MBR code is saved and patched with the JMP/loader and the virus is written to
the last sector of the first cylinder. After infecting the MBR, control is 
returned back to the original (restored) boot sector at 0:7C00h. The INT 40h
(or INT 13h) handler is used solely to infect floppy disks. Floppy boot
sectors are infected when a read attempt of exactly one sector is made from
the boot sector (head 0, cylinder 0, sector 1). On infecting a floppy, the
original code is saved in the virus body, the boot sector is patched and
written and the virus is saved in the last sector of the disk. Incubus
includes the (encrypted) text string:

Incubus PRiEST - Phalcon/Skism

[1] [5] [17]

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% Virus: Natas %

In 1994 Priest published what seemed to be his last virus, 'Natas'. Aside from
publishing the virus source code in 40-Hex Issue 12, Priest also provided his
friends, the U.S. Secret Service, with a copy. Natas was a memory-resident 
full-stealth, highly polymorphic, multipartite infecter of MS-DOS .COM and
.EXE files, as well as floppy boot sectors and the MBR. Natas was the third
virus to be both full-stealth and polymorphic at the same time, after 'Tremor'
and 'Neuroquilla' (aka Havoc). Natas contained a highly destructive payload:
With 1/512 chance when run from an infected MBR or when an infected file was
run under 'TBCLEAN' (ThunderByte Anti-virus) Natas would format all hard drives
present, the entire drive one at a time. When a Natas infected disk was
booted, a small loader placed in the boot sector/MBR will run. It will first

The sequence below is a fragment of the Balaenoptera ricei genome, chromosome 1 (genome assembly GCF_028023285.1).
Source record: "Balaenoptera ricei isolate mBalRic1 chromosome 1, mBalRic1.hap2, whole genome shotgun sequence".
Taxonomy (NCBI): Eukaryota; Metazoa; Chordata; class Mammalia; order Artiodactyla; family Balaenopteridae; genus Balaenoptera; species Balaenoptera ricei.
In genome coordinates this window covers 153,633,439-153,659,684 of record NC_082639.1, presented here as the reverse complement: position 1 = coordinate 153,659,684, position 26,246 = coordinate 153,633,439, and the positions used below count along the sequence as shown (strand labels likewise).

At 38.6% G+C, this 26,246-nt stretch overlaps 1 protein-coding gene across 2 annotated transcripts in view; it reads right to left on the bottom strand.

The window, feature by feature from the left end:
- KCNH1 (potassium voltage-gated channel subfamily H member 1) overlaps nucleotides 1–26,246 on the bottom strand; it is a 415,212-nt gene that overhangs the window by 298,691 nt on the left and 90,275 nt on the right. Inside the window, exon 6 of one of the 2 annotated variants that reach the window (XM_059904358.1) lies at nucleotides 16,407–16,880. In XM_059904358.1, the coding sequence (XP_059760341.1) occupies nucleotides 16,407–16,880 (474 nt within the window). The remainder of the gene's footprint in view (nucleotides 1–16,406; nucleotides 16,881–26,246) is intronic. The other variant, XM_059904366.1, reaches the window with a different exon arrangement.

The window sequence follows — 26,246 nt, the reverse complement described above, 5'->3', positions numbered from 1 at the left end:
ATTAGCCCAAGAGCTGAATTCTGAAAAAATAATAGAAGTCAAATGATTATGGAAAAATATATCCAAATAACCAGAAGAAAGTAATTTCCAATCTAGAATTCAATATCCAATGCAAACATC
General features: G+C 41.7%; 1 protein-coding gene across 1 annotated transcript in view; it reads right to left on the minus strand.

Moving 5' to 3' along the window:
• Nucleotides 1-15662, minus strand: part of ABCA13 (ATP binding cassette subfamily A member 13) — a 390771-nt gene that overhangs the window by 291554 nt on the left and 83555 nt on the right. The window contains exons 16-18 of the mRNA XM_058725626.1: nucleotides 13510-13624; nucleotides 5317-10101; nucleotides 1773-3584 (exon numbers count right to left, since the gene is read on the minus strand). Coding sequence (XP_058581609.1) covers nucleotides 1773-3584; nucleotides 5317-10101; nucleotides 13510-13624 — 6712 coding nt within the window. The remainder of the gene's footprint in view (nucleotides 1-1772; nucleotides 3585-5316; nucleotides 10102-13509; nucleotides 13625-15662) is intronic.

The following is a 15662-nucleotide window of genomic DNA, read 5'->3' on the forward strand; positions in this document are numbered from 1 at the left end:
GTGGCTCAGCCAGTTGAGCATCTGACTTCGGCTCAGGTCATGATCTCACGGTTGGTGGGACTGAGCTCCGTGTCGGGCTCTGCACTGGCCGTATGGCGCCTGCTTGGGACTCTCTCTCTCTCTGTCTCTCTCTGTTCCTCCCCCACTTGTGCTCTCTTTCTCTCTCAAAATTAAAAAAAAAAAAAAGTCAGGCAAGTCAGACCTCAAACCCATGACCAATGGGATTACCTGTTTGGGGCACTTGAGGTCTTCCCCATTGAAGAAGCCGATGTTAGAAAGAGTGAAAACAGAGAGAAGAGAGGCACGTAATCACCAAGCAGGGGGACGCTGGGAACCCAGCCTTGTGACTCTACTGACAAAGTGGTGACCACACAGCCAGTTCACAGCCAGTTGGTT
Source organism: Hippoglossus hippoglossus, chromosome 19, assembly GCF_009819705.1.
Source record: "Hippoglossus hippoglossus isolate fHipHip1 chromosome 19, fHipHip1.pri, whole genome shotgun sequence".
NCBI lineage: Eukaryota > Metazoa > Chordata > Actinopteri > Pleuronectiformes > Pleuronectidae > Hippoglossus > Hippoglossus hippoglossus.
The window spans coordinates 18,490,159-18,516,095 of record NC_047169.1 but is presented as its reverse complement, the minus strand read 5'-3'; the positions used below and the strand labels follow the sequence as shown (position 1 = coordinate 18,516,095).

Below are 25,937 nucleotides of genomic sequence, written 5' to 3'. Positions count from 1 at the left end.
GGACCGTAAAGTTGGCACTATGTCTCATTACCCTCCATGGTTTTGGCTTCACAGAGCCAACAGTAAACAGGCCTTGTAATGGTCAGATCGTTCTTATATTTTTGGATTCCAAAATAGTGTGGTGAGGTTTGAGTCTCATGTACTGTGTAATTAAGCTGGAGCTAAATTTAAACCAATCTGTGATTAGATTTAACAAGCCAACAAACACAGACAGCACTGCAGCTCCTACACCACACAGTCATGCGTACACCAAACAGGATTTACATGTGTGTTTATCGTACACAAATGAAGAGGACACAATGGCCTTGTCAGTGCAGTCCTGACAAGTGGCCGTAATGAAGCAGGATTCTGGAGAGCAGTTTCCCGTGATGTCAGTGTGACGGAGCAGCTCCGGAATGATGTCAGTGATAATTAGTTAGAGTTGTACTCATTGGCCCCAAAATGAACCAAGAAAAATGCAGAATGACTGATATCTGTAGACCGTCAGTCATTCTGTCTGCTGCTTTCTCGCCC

issues a 'CALL' instruction to place the loaders 'delta offset' on the stack.
This is because the loader can be at a different position on different disks:
When infecting the boot sector/MBR, Natas follows any JMP SHORT (0EBh) or
JMP NEAR (0E9h) instructions and places the loader at the destination. This
allows the loader to be at the normal start of the sector for MBR infections
and after the BPB (BIOS Parameter Block) for floppy infections. The loader
then allocates 6kb of memory by reducing the word at 40:13h (BIOS size of
conventional memory) and loads 9 sectors containing the real 'virus body'
to this newly allocated memory. Natas then jumps to this new copy of the
virus in memory. If any errors are encountered in the 'loader' code, an
INT 18h (Boot ROM BASIC) is issued. Natas's boot process continues by
storing the original INT 13h, INT 15h, INT 21h and INT 40h vector. INT 13h
(BIOS Disk Services) is used instead of INT 40h (BIOS Floppy Disk Services)
if the byte at 40:75h (BIOS number of hard drives) is non-zero. Next Natas
pops the 'delta offset' of the loader stub off the stack and sets two flags:
INT 13h handler should check for MS-DOS loading, and virus is run from 'boot'
infection. The bytes of the boot sector that were replaced with the virus
loader are decrypted from the virus body and the boot sector is corrected in
memory. Natas then hooks INT 13h and infects the MBR. When infecting the MBR
Natas first reads the original MBR and performs 2 checks: Is the drive already
infected with 'Jackal' (see above) and does the drive have enough sectors per
track to hold store the virus body on the first cylinder after the MBR. This
second check is performed by querying the 'end sector, track' field of the
first Partition entry. If the MBR passes these checks the MBR is checked to
be 'bootable' (0AA55h marker at end of sector), 2 16-bit words in the virus